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Well, I know how "innocent" I was at 13 so with that being said; if my daughter was talking to boys via internet; BYE BYE COMPUTER/CELL PHONES/ETC. I can say that now though, my dd is only 3
I couldn't disagree more. Kids will go around the doors you close. I am personally striving for a more open and respectful relationship with my kids, and hopefully that will serve as a model for their own relationships. I don't have a road map as I wasn't raised that way, so I'm bound to be making lots of mistakes, but still....
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#16 of 28 Old 01-03-2010, 10:13 PM
 
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Sorry if I came off snarky! I AM there now,with a 13 yr old and and almost 16 yr old...fun fun fun

Already went through the first broken heart, no doubt more to follow.
awww, first broken heart.. no fun My first broken heart hurt for over a year.. so bad. Everyone said "there are more fish in the sea etc" and I would get so upset. I hope time goes by S.L.O.W.L.Y. I need time to prepare

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#17 of 28 Old 01-03-2010, 10:26 PM
 
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awww, first broken heart.. no fun My first broken heart hurt for over a year.. so bad. Everyone said "there are more fish in the sea etc" and I would get so upset. I hope time goes by S.L.O.W.L.Y. I need time to prepare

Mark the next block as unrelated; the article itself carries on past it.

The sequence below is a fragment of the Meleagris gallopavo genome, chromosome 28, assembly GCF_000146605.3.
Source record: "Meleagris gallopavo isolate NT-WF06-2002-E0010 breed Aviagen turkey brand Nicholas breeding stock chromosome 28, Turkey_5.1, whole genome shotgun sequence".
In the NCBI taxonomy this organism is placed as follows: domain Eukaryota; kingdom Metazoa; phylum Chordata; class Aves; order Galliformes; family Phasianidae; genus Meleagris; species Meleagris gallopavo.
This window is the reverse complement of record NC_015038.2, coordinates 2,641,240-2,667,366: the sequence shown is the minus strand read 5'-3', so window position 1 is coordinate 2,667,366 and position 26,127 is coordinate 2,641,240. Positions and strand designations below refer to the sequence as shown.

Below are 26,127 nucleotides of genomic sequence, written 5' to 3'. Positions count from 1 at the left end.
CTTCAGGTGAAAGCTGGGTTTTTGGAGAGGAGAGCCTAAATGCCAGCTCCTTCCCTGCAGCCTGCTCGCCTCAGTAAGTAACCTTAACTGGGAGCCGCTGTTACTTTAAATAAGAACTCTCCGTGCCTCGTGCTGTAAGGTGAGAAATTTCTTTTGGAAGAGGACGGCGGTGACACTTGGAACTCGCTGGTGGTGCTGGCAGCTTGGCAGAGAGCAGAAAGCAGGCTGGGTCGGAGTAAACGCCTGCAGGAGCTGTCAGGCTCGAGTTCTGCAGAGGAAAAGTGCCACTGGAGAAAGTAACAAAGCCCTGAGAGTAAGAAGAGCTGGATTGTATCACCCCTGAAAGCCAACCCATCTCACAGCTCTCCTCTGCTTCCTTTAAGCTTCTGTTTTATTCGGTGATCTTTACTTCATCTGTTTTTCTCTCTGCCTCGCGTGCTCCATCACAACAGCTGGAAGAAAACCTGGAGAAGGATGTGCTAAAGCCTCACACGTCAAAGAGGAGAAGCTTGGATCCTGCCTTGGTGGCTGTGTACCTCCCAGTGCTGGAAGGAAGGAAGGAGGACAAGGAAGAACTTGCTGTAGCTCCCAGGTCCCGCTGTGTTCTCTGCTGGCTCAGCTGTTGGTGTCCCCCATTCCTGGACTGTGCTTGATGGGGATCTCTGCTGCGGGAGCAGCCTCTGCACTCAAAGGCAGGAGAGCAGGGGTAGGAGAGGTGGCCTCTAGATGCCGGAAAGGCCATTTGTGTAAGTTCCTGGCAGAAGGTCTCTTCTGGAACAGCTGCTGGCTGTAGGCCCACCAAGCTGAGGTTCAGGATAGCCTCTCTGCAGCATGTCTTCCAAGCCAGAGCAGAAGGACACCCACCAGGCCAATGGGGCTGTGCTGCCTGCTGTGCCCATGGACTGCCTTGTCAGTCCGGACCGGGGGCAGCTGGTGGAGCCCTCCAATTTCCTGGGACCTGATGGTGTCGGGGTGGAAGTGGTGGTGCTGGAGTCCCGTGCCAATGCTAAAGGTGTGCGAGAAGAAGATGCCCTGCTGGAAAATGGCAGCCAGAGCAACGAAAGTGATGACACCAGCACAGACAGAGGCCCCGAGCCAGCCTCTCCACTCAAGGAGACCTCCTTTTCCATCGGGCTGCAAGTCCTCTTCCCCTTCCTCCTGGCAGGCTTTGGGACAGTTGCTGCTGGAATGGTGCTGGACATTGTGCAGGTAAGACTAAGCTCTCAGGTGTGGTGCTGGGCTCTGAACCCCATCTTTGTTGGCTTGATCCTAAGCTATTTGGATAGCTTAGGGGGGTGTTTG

I know. It's so hard to balance between "You WILL get over it" and remembering the intensity of my own feelings at that age...added to which, he was a jerk and it hurts to see you own DD hurting over a kid not worth hurting over...
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#18 of 28 Old 01-04-2010, 12:30 AM
 
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When my boys got interested in girls a few years back (5th grade and up) I started asking the question "what does having a girlfriend mean (as in what do you do/don't do how is that person treated differently than anyone else etc)?"

Usually the answer to that question makes me lose concern and opens up a conversation where I get to add my input.
This is what we have done so far (of course, DD is only in 6th grade so there hasn't been too much "so far" ). I have no problem with DD having a "boyfriend" or a "crush" because, IMO, what they are doing in that context is totally age appropirate and healthy. In fact, I like it because DD has been having "crushes" on boys since 3rd grade and she has really come to some interesting (and I think good) long term conclusions about what she likes in a boy she likes (how they do in school, how they treat her and others, etc...)